This is the misunderstanding of portfolio management. Risk management decisions are not being “all in” or “all out.” Making extreme movements actually increases your portfolio risk due to the high probability of making a “wrong call.”
For us, risk management is like driving a car. When you drive, you are constantly making a myriad of small adjustments from adjusting your lane position, your speed, and your positioning relative to the other cars. You are also simultaneously assessing the “risks” of other drivers, the weather, unexpected obstacles, and traffic signals and signs. After years of driving, you subconsciously make all these decisions without giving it much thought, but in actuality, you did.
The same goes for portfolio management. Small adjustments made to keep the portfolio moving forward while avoiding the potential of a catastrophic accident is the goal. Sure, it is entirely possible we could get into a “fender bender,” and such should be expected. What we want to make sure of, however, is that in the event of a crash, we will walk away relatively unharmed. This is why we make sure our portfolio has a seat belt (cash), airbags (hedges), strong structural support (bonds), and we drive a little slower than the speed limit (allocation.)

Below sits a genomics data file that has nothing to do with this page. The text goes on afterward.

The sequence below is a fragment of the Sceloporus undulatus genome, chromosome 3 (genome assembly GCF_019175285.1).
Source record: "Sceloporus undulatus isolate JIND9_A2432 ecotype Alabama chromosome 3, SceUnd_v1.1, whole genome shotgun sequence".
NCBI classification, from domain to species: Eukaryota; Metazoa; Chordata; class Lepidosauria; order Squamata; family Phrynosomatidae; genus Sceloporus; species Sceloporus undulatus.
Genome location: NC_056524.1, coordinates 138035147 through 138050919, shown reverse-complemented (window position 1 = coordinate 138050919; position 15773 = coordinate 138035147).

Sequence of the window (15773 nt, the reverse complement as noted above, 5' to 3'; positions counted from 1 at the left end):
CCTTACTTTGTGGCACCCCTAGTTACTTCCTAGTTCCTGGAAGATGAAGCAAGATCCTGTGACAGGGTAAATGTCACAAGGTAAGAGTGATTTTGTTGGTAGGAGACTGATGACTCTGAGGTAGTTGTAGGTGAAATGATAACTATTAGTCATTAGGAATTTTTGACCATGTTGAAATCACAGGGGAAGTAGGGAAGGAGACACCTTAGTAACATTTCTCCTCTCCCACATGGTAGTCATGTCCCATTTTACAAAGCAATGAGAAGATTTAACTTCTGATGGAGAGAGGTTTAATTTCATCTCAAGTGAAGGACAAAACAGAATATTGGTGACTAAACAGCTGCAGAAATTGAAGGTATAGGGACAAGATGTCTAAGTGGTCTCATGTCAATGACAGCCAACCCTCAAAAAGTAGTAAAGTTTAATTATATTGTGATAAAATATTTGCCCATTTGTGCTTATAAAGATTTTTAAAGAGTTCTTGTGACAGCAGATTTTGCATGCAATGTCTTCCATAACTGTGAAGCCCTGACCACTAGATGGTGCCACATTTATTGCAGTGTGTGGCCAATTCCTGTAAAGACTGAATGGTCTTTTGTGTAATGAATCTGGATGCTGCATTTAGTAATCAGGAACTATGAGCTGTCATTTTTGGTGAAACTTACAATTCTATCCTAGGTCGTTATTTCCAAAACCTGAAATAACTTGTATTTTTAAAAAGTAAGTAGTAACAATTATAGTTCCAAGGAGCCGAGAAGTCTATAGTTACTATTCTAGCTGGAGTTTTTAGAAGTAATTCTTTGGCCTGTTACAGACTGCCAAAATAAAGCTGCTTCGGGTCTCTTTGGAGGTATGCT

With the markets pushing into 3-standard deviations above the 200-day moving average, it was only a function of time before a correction occurred. Therefore, while we were early taking profits, the end result was reduced portfolio risk against a pending correction.
“Taking profits, and reducing risks now, may lead to a short-term underperformance in portfolios, but you will likely appreciate the reduced volatility if, and when, the current optimism fades.”
On Monday, that reduced volatility was greatly appreciated.
While our assessment of the market two-weeks ago was that risk versus reward was unbalanced, as we noted then, such can remain the case for extended periods of time.
“The problem with an economy being propped up by artificially appreciated assets is that this pendulum swings both ways. At some point, prices eventually decline. No one knows what will cause the decline:
Higher interest rates like in 2018,
A presidential tweet, when he launched the “trade war” with China.
The ongoing implosion of the Chinese economy is still a threat.